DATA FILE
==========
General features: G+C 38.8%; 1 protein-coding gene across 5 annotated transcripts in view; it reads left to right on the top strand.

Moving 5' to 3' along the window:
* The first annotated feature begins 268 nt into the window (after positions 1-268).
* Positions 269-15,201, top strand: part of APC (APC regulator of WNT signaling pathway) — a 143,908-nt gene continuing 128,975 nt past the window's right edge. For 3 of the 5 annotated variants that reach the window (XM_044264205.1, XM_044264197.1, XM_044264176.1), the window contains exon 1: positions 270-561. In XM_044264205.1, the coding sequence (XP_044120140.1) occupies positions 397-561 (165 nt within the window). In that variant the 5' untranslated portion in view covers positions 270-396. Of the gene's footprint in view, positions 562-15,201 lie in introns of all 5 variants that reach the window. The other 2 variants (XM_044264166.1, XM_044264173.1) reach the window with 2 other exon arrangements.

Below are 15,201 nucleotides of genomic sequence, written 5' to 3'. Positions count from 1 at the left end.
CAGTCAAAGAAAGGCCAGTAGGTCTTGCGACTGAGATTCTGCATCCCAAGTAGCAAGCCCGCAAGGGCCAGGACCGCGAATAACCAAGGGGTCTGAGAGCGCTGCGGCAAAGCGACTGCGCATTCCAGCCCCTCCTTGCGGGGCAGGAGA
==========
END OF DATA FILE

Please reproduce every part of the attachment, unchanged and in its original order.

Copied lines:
General features: G+C 38.8%; 1 protein-coding gene across 5 annotated transcripts in view; it reads left to right on the top strand.

Moving 5' to 3' along the window:
* The first annotated feature begins 268 nt into the window (after positions 1-268).
* Positions 269-15,201, top strand: part of APC (APC regulator of WNT signaling pathway) — a 143,908-nt gene continuing 128,975 nt past the window's right edge. For 3 of the 5 annotated variants that reach the window (XM_044264205.1, XM_044264197.1, XM_044264176.1), the window contains exon 1: positions 270-561. In XM_044264205.1, the coding sequence (XP_044120140.1) occupies positions 397-561 (165 nt within the window). In that variant the 5' untranslated portion in view covers positions 270-396. Of the gene's footprint in view, positions 562-15,201 lie in introns of all 5 variants that reach the window. The other 2 variants (XM_044264166.1, XM_044264173.1) reach the window with 2 other exon arrangements.

Below are 15,201 nucleotides of genomic sequence, written 5' to 3'. Positions count from 1 at the left end.
CAGTCAAAGAAAGGCCAGTAGGTCTTGCGACTGAGATTCTGCATCCCAAGTAGCAAGCCCGCAAGGGCCAGGACCGCGAATAACCAAGGGGTCTGAGAGCGCTGCGGCAAAGCGACTGCGCATTCCAGCCCCTCCTTGCGGGGCAGGAGA